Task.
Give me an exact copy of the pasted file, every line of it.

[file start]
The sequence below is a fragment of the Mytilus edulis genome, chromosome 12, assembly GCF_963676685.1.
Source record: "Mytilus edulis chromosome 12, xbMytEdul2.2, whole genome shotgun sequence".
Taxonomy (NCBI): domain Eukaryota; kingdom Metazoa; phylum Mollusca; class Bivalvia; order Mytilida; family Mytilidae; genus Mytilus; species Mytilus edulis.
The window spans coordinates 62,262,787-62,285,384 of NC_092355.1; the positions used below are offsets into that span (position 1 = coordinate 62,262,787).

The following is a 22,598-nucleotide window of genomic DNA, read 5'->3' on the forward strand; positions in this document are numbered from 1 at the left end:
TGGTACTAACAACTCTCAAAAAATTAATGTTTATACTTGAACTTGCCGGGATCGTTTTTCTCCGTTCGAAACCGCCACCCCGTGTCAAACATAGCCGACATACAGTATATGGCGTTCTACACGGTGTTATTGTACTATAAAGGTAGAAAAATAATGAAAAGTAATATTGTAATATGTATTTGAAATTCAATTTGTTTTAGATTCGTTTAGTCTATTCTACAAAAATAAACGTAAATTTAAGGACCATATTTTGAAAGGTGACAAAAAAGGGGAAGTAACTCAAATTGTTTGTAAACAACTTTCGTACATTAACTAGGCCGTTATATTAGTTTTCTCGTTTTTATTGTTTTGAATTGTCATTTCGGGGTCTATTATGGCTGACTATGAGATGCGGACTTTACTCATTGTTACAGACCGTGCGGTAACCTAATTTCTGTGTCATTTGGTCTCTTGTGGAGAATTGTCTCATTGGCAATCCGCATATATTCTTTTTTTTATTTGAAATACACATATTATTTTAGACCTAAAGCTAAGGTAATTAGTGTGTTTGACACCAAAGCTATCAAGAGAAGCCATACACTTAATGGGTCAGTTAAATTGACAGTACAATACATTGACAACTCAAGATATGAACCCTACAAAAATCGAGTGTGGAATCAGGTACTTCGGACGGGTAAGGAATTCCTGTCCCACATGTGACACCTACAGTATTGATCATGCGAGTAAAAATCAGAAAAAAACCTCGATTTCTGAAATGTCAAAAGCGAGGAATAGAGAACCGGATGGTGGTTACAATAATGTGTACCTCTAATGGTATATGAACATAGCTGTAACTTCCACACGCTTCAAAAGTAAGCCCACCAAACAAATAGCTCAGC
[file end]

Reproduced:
The sequence below is a fragment of the Mytilus edulis genome, chromosome 12, assembly GCF_963676685.1.
Source record: "Mytilus edulis chromosome 12, xbMytEdul2.2, whole genome shotgun sequence".
Taxonomy (NCBI): domain Eukaryota; kingdom Metazoa; phylum Mollusca; class Bivalvia; order Mytilida; family Mytilidae; genus Mytilus; species Mytilus edulis.
The window spans coordinates 62,262,787-62,285,384 of NC_092355.1; the positions used below are offsets into that span (position 1 = coordinate 62,262,787).

The following is a 22,598-nucleotide window of genomic DNA, read 5'->3' on the forward strand; positions in this document are numbered from 1 at the left end:
TGGTACTAACAACTCTCAAAAAATTAATGTTTATACTTGAACTTGCCGGGATCGTTTTTCTCCGTTCGAAACCGCCACCCCGTGTCAAACATAGCCGACATACAGTATATGGCGTTCTACACGGTGTTATTGTACTATAAAGGTAGAAAAATAATGAAAAGTAATATTGTAATATGTATTTGAAATTCAATTTGTTTTAGATTCGTTTAGTCTATTCTACAAAAATAAACGTAAATTTAAGGACCATATTTTGAAAGGTGACAAAAAAGGGGAAGTAACTCAAATTGTTTGTAAACAACTTTCGTACATTAACTAGGCCGTTATATTAGTTTTCTCGTTTTTATTGTTTTGAATTGTCATTTCGGGGTCTATTATGGCTGACTATGAGATGCGGACTTTACTCATTGTTACAGACCGTGCGGTAACCTAATTTCTGTGTCATTTGGTCTCTTGTGGAGAATTGTCTCATTGGCAATCCGCATATATTCTTTTTTTTATTTGAAATACACATATTATTTTAGACCTAAAGCTAAGGTAATTAGTGTGTTTGACACCAAAGCTATCAAGAGAAGCCATACACTTAATGGGTCAGTTAAATTGACAGTACAATACATTGACAACTCAAGATATGAACCCTACAAAAATCGAGTGTGGAATCAGGTACTTCGGACGGGTAAGGAATTCCTGTCCCACATGTGACACCTACAGTATTGATCATGCGAGTAAAAATCAGAAAAAAACCTCGATTTCTGAAATGTCAAAAGCGAGGAATAGAGAACCGGATGGTGGTTACAATAATGTGTACCTCTAATGGTATATGAACATAGCTGTAACTTCCACACGCTTCAAAAGTAAGCCCACCAAACAAATAGCTCAGC